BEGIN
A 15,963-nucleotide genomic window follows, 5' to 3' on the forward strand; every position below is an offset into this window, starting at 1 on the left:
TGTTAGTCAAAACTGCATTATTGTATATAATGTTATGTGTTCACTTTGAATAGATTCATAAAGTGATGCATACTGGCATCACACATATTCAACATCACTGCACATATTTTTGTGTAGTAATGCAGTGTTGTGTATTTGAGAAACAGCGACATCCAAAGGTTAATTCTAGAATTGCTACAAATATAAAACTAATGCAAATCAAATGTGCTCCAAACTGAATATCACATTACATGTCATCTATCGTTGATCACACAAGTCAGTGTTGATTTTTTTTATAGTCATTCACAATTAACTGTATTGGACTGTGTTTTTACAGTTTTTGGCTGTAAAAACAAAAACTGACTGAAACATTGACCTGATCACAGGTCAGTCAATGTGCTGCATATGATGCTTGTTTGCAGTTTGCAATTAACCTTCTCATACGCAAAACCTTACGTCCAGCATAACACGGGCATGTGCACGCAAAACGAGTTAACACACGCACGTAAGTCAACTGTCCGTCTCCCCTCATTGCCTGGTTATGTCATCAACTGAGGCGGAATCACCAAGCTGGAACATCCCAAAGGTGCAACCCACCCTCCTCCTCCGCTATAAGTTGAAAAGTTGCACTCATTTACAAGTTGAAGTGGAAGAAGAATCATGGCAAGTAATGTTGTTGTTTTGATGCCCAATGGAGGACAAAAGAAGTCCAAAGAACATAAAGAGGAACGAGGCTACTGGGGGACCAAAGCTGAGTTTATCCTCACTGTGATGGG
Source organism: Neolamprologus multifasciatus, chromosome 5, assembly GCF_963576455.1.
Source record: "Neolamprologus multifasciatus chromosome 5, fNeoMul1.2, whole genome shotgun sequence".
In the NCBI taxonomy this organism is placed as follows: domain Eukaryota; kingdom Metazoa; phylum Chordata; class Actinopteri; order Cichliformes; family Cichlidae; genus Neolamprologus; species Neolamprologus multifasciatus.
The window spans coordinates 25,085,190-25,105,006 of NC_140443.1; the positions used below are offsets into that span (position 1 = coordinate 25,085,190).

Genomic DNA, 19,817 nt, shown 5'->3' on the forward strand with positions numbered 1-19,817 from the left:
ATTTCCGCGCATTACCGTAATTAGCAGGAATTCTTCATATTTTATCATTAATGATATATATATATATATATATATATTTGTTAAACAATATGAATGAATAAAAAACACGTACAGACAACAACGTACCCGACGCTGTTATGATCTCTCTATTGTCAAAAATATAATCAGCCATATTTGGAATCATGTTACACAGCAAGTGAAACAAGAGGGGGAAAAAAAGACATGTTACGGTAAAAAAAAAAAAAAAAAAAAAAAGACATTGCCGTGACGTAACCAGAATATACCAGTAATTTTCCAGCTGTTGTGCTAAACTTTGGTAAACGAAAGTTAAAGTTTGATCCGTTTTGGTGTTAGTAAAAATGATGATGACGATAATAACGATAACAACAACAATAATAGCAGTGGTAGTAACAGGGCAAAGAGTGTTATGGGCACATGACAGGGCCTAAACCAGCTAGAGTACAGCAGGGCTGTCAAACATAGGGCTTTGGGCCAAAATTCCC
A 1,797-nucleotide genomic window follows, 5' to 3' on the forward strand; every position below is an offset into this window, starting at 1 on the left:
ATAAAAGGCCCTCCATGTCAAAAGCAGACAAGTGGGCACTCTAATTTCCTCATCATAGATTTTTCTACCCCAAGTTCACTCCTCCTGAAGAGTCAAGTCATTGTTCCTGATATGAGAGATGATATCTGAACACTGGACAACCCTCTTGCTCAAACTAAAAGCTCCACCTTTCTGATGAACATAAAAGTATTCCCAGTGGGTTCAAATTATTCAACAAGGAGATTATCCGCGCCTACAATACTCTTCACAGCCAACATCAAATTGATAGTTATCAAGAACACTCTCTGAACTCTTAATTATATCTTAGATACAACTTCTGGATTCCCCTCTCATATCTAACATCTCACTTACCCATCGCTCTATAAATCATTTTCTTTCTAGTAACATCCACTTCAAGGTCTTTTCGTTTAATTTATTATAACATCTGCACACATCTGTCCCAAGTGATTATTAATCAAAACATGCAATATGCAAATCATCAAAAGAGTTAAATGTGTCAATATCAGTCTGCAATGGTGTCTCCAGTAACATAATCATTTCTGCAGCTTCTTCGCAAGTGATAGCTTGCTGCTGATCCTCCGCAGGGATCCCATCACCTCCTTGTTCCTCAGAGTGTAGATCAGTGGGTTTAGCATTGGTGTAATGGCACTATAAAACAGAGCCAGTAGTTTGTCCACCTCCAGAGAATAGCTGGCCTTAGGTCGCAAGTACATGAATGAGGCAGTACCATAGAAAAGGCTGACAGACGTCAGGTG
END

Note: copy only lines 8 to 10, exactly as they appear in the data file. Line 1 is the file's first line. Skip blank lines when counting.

ATTTCCGCGCATTACCGTAATTAGCAGGAATTCTTCATATTTTATCATTAATGATATATATATATATATATATATATTTGTTAAACAATATGAATGAATAAAAAACACGTACAGACAACAACGTACCCGACGCTGTTATGATCTCTCTATTGTCAAAAATATAATCAGCCATATTTGGAATCATGTTACACAGCAAGTGAAACAAGAGGGGGAAAAAAAGACATGTTACGGTAAAAAAAAAAAAAAAAAAAAAAAGACATTGCCGTGACGTAACCAGAATATACCAGTAATTTTCCAGCTGTTGTGCTAAACTTTGGTAAACGAAAGTTAAAGTTTGATCCGTTTTGGTGTTAGTAAAAATGATGATGACGATAATAACGATAACAACAACAATAATAGCAGTGGTAGTAACAGGGCAAAGAGTGTTATGGGCACATGACAGGGCCTAAACCAGCTAGAGTACAGCAGGGCTGTCAAACATAGGGCTTTGGGCCAAAATTCCC
A 1,797-nucleotide genomic window follows, 5' to 3' on the forward strand; every position below is an offset into this window, starting at 1 on the left:
ATAAAAGGCCCTCCATGTCAAAAGCAGACAAGTGGGCACTCTAATTTCCTCATCATAGATTTTTCTACCCCAAGTTCACTCCTCCTGAAGAGTCAAGTCATTGTTCCTGATATGAGAGATGATATCTGAACACTGGACAACCCTCTTGCTCAAACTAAAAGCTCCACCTTTCTGATGAACATAAAAGTATTCCCAGTGGGTTCAAATTATTCAACAAGGAGATTATCCGCGCCTACAATACTCTTCACAGCCAACATCAAATTGATAGTTATCAAGAACACTCTCTGAACTCTTAATTATATCTTAGATACAACTTCTGGATTCCCCTCTCATATCTAACATCTCACTTACCCATCGCTCTATAAATCATTTTCTTTCTAGTAACATCCACTTCAAGGTCTTTTCGTTTAATTTATTATAACATCTGCACACATCTGTCCCAAGTGATTATTAATCAAAACATGCAATATGCAAATCATCAAAAGAGTTAAATGTGTCAATATCAGTCTGCAATGGTGTCTCCAGTAACATAATCATTTCTGCAGCTTCTTCGCAAGTGATAGCTTGCTGCTGATCCTCCGCAGGGATCCCATCACCTCCTTGTTCCTCAGAGTGTAGATCAGTGGGTTTAGCATTGGTGTAATGGCACTATAAAACAGAGCCAGTAGTTTGTCCACCTCCAGAGAATAGCTGGCCTTAGGTCGCAAGTACATGAATGAGGCAGTACCATAGAAAAGGCTGACAGACGTCAGGTG